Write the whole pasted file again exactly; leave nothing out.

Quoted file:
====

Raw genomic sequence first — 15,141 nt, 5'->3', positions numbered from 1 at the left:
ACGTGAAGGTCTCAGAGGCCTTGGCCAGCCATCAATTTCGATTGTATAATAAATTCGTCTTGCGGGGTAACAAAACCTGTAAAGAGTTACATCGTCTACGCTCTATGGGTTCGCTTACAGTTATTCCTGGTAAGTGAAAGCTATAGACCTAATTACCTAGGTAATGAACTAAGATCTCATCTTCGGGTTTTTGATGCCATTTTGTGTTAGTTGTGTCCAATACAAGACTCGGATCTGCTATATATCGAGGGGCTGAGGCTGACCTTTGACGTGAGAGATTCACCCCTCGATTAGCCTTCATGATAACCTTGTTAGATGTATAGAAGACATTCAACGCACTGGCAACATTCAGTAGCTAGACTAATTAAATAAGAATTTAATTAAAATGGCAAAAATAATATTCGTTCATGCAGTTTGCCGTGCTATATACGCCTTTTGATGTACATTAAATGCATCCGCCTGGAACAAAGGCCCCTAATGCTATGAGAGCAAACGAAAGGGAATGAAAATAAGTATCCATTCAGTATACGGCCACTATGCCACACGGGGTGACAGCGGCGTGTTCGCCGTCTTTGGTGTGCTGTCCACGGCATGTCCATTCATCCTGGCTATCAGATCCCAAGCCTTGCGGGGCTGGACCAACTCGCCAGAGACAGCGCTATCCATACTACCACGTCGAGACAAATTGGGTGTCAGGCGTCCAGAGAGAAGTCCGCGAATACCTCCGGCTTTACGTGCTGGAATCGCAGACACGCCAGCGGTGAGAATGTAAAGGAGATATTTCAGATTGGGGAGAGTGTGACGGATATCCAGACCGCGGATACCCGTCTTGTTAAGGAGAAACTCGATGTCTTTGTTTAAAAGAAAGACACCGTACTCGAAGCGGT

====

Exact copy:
Raw genomic sequence first — 15,141 nt, 5'->3', positions numbered from 1 at the left:
ACGTGAAGGTCTCAGAGGCCTTGGCCAGCCATCAATTTCGATTGTATAATAAATTCGTCTTGCGGGGTAACAAAACCTGTAAAGAGTTACATCGTCTACGCTCTATGGGTTCGCTTACAGTTATTCCTGGTAAGTGAAAGCTATAGACCTAATTACCTAGGTAATGAACTAAGATCTCATCTTCGGGTTTTTGATGCCATTTTGTGTTAGTTGTGTCCAATACAAGACTCGGATCTGCTATATATCGAGGGGCTGAGGCTGACCTTTGACGTGAGAGATTCACCCCTCGATTAGCCTTCATGATAACCTTGTTAGATGTATAGAAGACATTCAACGCACTGGCAACATTCAGTAGCTAGACTAATTAAATAAGAATTTAATTAAAATGGCAAAAATAATATTCGTTCATGCAGTTTGCCGTGCTATATACGCCTTTTGATGTACATTAAATGCATCCGCCTGGAACAAAGGCCCCTAATGCTATGAGAGCAAACGAAAGGGAATGAAAATAAGTATCCATTCAGTATACGGCCACTATGCCACACGGGGTGACAGCGGCGTGTTCGCCGTCTTTGGTGTGCTGTCCACGGCATGTCCATTCATCCTGGCTATCAGATCCCAAGCCTTGCGGGGCTGGACCAACTCGCCAGAGACAGCGCTATCCATACTACCACGTCGAGACAAATTGGGTGTCAGGCGTCCAGAGAGAAGTCCGCGAATACCTCCGGCTTTACGTGCTGGAATCGCAGACACGCCAGCGGTGAGAATGTAAAGGAGATATTTCAGATTGGGGAGAGTGTGACGGATATCCAGACCGCGGATACCCGTCTTGTTAAGGAGAAACTCGATGTCTTTGTTTAAAAGAAAGACACCGTACTCGAAGCGGT